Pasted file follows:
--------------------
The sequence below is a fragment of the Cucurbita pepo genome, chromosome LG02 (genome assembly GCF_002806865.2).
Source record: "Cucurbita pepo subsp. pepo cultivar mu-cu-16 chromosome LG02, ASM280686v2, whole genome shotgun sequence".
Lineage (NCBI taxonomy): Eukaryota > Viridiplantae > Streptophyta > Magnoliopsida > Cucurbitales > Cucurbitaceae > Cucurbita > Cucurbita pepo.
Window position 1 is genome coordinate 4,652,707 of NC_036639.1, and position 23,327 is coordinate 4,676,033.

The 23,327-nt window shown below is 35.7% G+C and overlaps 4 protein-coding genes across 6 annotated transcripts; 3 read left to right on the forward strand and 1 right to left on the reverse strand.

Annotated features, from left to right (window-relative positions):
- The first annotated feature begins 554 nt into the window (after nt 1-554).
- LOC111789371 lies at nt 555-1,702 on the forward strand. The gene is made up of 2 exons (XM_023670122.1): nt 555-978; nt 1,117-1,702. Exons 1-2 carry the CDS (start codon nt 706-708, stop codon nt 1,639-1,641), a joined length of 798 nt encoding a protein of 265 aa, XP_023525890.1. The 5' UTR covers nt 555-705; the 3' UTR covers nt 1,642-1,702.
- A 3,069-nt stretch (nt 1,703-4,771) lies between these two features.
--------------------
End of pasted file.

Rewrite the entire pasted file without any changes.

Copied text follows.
The sequence below is a fragment of the Cucurbita pepo genome, chromosome LG02 (genome assembly GCF_002806865.2).
Source record: "Cucurbita pepo subsp. pepo cultivar mu-cu-16 chromosome LG02, ASM280686v2, whole genome shotgun sequence".
Lineage (NCBI taxonomy): Eukaryota > Viridiplantae > Streptophyta > Magnoliopsida > Cucurbitales > Cucurbitaceae > Cucurbita > Cucurbita pepo.
Window position 1 is genome coordinate 4,652,707 of NC_036639.1, and position 23,327 is coordinate 4,676,033.

The 23,327-nt window shown below is 35.7% G+C and overlaps 4 protein-coding genes across 6 annotated transcripts; 3 read left to right on the forward strand and 1 right to left on the reverse strand.

Annotated features, from left to right (window-relative positions):
- The first annotated feature begins 554 nt into the window (after nt 1-554).
- LOC111789371 lies at nt 555-1,702 on the forward strand. The gene is made up of 2 exons (XM_023670122.1): nt 555-978; nt 1,117-1,702. Exons 1-2 carry the CDS (start codon nt 706-708, stop codon nt 1,639-1,641), a joined length of 798 nt encoding a protein of 265 aa, XP_023525890.1. The 5' UTR covers nt 555-705; the 3' UTR covers nt 1,642-1,702.
- A 3,069-nt stretch (nt 1,703-4,771) lies between these two features.